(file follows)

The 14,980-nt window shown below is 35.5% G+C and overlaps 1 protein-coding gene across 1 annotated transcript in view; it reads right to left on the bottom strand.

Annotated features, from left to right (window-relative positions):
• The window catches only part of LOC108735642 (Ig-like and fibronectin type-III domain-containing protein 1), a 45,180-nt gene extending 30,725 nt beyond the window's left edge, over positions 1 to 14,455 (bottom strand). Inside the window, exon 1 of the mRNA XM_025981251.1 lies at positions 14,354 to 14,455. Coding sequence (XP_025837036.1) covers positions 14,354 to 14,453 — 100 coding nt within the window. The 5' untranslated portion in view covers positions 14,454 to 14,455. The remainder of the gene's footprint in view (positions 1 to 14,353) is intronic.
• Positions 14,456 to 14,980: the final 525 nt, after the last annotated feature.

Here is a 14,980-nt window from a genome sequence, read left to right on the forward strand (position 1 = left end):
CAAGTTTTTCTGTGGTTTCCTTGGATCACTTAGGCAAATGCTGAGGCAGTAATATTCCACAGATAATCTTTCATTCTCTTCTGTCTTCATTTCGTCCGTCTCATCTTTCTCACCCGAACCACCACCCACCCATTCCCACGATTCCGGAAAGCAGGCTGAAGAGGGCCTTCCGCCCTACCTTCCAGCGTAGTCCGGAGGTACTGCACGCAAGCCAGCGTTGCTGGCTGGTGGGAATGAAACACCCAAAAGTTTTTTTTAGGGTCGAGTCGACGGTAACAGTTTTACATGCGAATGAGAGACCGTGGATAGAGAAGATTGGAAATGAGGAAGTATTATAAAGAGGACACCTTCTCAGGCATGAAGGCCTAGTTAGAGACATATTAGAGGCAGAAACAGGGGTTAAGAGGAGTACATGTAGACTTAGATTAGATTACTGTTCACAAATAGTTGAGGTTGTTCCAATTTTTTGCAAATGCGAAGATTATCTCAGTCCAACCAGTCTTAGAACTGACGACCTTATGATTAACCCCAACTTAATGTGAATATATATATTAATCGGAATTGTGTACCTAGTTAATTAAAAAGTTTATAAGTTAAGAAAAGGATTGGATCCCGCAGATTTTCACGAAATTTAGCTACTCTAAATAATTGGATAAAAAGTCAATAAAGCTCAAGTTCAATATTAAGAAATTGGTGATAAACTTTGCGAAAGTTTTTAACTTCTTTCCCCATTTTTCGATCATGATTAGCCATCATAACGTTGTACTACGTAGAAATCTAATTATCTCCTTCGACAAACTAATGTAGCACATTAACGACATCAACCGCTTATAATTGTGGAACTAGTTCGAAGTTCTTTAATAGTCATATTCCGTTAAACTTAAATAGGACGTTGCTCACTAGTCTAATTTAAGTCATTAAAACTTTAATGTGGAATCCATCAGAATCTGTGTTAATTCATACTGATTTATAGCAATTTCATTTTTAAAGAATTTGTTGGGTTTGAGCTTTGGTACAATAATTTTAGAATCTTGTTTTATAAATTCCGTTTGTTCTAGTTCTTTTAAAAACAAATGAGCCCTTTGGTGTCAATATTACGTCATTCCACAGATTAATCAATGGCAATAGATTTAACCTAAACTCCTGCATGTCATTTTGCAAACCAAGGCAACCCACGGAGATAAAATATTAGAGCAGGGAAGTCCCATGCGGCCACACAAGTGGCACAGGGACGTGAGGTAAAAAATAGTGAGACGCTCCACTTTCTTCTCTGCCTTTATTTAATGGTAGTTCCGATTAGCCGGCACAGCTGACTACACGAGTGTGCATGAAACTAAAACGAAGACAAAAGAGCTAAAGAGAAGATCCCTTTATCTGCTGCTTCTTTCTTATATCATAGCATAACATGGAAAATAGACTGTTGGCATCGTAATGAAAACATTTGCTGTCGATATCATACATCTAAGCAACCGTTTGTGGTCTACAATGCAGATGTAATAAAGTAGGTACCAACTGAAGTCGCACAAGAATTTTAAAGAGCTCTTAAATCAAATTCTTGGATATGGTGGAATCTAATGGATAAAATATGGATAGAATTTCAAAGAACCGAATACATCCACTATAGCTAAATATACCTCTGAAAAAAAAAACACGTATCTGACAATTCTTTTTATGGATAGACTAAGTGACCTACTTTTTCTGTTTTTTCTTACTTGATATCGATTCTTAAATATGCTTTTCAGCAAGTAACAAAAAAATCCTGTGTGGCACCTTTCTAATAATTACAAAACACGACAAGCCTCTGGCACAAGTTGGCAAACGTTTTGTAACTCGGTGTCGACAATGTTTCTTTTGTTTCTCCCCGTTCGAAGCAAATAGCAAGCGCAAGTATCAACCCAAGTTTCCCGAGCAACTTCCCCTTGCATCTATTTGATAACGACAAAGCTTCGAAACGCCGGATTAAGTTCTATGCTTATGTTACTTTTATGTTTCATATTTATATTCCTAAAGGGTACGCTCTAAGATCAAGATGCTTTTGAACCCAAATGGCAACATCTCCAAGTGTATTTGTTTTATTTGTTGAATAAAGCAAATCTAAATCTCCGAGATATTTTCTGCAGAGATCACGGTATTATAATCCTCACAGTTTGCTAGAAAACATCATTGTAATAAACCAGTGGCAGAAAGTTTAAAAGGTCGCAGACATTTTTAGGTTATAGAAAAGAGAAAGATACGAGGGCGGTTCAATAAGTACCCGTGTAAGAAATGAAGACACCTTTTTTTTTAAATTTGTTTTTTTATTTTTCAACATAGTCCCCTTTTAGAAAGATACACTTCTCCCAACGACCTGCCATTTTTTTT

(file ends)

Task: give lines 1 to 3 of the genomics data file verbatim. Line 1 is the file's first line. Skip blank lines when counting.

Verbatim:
The 14,980-nt window shown below is 35.5% G+C and overlaps 1 protein-coding gene across 1 annotated transcript in view; it reads right to left on the bottom strand.

Annotated features, from left to right (window-relative positions):
• The window catches only part of LOC108735642 (Ig-like and fibronectin type-III domain-containing protein 1), a 45,180-nt gene extending 30,725 nt beyond the window's left edge, over positions 1 to 14,455 (bottom strand). Inside the window, exon 1 of the mRNA XM_025981251.1 lies at positions 14,354 to 14,455. Coding sequence (XP_025837036.1) covers positions 14,354 to 14,453 — 100 coding nt within the window. The 5' untranslated portion in view covers positions 14,454 to 14,455. The remainder of the gene's footprint in view (positions 1 to 14,353) is intronic.